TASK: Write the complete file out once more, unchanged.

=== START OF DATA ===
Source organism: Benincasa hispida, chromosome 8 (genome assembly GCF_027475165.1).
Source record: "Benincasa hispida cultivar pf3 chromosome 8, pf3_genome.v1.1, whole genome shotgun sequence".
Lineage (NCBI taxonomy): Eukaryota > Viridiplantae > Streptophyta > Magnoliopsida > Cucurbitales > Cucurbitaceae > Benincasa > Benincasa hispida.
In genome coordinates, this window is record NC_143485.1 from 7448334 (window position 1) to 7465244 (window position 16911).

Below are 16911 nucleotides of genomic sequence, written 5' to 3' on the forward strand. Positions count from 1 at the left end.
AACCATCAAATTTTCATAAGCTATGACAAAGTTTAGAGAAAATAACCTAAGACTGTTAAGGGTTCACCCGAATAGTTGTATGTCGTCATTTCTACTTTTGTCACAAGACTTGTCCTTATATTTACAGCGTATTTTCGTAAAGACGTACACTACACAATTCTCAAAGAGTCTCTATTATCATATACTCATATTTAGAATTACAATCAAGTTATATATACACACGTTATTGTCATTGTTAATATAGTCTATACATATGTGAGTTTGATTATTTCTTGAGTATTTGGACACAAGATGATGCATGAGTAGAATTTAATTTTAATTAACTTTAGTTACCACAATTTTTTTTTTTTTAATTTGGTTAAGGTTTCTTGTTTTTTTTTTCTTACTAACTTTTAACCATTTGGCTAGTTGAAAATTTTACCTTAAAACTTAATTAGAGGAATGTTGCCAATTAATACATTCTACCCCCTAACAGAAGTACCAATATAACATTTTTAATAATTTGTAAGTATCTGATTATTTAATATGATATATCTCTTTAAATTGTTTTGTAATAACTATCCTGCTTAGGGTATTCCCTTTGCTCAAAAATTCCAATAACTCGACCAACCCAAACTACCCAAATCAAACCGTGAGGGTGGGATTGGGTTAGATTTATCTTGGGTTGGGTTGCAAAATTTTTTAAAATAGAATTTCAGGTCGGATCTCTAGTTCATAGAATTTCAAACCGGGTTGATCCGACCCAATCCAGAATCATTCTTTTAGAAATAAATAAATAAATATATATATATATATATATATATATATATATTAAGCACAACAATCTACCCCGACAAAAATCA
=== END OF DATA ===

Source organism: Benincasa hispida, chromosome 8 (genome assembly GCF_027475165.1).
Source record: "Benincasa hispida cultivar pf3 chromosome 8, pf3_genome.v1.1, whole genome shotgun sequence".
Lineage (NCBI taxonomy): Eukaryota > Viridiplantae > Streptophyta > Magnoliopsida > Cucurbitales > Cucurbitaceae > Benincasa > Benincasa hispida.
In genome coordinates, this window is record NC_143485.1 from 7448334 (window position 1) to 7465244 (window position 16911).

Below are 16911 nucleotides of genomic sequence, written 5' to 3' on the forward strand. Positions count from 1 at the left end.
AACCATCAAATTTTCATAAGCTATGACAAAGTTTAGAGAAAATAACCTAAGACTGTTAAGGGTTCACCCGAATAGTTGTATGTCGTCATTTCTACTTTTGTCACAAGACTTGTCCTTATATTTACAGCGTATTTTCGTAAAGACGTACACTACACAATTCTCAAAGAGTCTCTATTATCATATACTCATATTTAGAATTACAATCAAGTTATATATACACACGTTATTGTCATTGTTAATATAGTCTATACATATGTGAGTTTGATTATTTCTTGAGTATTTGGACACAAGATGATGCATGAGTAGAATTTAATTTTAATTAACTTTAGTTACCACAATTTTTTTTTTTTTAATTTGGTTAAGGTTTCTTGTTTTTTTTTTCTTACTAACTTTTAACCATTTGGCTAGTTGAAAATTTTACCTTAAAACTTAATTAGAGGAATGTTGCCAATTAATACATTCTACCCCCTAACAGAAGTACCAATATAACATTTTTAATAATTTGTAAGTATCTGATTATTTAATATGATATATCTCTTTAAATTGTTTTGTAATAACTATCCTGCTTAGGGTATTCCCTTTGCTCAAAAATTCCAATAACTCGACCAACCCAAACTACCCAAATCAAACCGTGAGGGTGGGATTGGGTTAGATTTATCTTGGGTTGGGTTGCAAAATTTTTTAAAATAGAATTTCAGGTCGGATCTCTAGTTCATAGAATTTCAAACCGGGTTGATCCGACCCAATCCAGAATCATTCTTTTAGAAATAAATAAATAAATATATATATATATATATATATATATATATATTAAGCACAACAATCTACCCCGACAAAAATCA